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- anonymous

need help...first time on site:
limit to inifinity of this
n^.5 plus n^(1/3) divided by
n + 2n^(2/3)
book pulled out n to the neg .5
not sure why. Am thinking there is a better way?
Don't you always divide by highest power?

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- anonymous

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- ZeHanz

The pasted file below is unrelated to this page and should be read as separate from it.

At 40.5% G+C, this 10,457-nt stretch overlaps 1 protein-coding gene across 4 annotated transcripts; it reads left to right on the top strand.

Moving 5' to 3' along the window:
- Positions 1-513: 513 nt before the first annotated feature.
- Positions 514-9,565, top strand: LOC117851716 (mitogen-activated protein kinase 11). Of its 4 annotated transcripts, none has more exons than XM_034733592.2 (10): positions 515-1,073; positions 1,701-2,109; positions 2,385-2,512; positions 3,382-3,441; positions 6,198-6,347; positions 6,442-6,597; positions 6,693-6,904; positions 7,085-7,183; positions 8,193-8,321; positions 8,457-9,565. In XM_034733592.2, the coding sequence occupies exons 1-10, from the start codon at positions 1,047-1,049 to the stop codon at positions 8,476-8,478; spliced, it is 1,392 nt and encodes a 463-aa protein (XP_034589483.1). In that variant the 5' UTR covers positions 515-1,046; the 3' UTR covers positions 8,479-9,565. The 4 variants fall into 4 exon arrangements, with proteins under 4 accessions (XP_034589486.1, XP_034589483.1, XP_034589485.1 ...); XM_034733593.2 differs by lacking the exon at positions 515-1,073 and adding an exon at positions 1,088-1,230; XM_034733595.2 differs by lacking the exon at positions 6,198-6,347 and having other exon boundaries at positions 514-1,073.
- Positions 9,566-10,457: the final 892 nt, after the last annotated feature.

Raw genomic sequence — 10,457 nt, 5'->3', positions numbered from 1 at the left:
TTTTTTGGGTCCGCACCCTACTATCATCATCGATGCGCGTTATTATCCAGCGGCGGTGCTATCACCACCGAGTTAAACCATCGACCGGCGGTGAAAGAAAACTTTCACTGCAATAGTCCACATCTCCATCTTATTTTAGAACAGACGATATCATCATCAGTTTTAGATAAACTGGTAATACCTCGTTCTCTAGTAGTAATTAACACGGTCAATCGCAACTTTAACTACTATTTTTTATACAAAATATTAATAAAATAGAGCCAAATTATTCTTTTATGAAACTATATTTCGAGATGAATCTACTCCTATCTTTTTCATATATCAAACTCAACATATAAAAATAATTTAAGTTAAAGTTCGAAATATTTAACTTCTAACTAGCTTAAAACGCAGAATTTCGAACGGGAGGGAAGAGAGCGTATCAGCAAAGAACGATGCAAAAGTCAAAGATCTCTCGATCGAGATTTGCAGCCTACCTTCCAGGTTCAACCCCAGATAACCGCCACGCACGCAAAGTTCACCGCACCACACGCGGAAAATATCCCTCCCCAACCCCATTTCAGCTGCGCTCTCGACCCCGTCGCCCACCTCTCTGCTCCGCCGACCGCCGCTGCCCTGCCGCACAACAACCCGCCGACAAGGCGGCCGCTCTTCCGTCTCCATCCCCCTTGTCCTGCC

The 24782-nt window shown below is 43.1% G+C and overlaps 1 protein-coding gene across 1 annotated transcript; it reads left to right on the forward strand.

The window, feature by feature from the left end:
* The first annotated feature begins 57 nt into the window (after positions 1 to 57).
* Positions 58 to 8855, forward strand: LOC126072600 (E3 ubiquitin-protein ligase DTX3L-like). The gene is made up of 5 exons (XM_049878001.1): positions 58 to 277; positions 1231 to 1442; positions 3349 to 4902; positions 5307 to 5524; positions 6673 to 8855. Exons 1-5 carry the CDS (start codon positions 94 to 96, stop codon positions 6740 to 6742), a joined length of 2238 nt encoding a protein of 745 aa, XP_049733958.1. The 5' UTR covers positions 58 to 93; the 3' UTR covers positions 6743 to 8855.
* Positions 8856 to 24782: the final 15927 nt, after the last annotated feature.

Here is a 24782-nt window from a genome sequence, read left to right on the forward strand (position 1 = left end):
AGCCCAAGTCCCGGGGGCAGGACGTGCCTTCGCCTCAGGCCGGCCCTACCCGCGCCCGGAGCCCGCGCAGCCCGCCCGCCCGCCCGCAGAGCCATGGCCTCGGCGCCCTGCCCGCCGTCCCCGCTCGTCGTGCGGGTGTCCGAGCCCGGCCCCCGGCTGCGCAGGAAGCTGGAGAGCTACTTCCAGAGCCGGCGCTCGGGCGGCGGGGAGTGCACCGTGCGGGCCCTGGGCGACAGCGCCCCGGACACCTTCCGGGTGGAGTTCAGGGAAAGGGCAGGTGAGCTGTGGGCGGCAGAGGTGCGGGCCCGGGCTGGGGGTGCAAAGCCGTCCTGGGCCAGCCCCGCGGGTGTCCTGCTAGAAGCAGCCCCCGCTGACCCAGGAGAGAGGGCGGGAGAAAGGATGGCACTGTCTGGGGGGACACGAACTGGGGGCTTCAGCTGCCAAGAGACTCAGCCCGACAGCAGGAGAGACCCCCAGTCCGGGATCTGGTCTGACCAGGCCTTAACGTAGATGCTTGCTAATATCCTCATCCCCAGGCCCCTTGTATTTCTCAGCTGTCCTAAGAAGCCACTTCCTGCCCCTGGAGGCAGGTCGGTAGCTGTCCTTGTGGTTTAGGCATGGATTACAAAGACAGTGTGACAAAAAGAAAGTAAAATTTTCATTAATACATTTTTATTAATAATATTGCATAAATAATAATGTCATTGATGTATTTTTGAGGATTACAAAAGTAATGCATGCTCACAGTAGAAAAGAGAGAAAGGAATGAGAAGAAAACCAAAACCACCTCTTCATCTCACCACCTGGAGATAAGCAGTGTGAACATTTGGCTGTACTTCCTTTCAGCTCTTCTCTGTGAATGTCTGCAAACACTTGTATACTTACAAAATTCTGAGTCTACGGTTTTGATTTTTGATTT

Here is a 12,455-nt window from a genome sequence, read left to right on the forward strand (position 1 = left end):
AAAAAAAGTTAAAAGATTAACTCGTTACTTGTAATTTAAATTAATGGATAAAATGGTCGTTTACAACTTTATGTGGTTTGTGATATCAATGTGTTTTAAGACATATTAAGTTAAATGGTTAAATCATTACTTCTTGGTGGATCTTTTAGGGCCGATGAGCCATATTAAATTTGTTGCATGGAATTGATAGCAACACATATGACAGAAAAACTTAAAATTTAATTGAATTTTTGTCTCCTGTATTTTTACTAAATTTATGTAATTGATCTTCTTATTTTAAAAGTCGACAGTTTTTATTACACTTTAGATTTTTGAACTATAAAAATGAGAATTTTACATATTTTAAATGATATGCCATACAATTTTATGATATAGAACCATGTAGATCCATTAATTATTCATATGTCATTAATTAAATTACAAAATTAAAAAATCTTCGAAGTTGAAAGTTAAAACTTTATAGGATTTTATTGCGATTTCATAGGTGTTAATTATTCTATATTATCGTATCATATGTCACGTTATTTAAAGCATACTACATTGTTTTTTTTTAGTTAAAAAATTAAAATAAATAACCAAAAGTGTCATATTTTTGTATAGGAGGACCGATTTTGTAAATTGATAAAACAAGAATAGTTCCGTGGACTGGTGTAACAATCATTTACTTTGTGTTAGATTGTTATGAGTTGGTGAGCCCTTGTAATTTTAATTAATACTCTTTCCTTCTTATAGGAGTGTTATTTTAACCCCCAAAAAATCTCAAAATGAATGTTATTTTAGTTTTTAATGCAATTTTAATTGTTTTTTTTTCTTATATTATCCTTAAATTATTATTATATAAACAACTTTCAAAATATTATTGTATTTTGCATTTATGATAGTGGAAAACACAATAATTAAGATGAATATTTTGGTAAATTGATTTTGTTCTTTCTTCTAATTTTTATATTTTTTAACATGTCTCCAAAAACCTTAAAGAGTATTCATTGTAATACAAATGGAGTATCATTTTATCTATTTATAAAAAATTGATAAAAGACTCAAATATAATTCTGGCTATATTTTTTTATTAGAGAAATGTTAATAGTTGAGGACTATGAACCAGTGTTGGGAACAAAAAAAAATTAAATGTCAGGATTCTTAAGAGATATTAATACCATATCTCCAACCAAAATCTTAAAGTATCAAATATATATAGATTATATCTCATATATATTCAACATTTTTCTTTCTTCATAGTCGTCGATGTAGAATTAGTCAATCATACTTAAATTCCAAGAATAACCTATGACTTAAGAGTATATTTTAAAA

IMO, if you divide everything by n^(2/3), you get:\[\frac{ n^{-\frac{1}{6}} +n^{-\frac{1}{3}}}{ n^{\frac{1}{3}}+2 }\]Now, if n goes to infinity, the powers of n in the numerator go to 0, the denominator goes to infinity, so the whole thing goes to 0.
So, I think you're right!

- anonymous

|dw:1360016424558:dw|
I believe you divide by the lowest power, which is 1/3. so it would be.

- anonymous

|dw:1360016724321:dw|
At this point 1 and 2n^(1/3) do not matter.

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- anonymous

|dw:1360016863153:dw|
so the n's cancel out, that leaves (1/6)-(2/3) which equals -1/2

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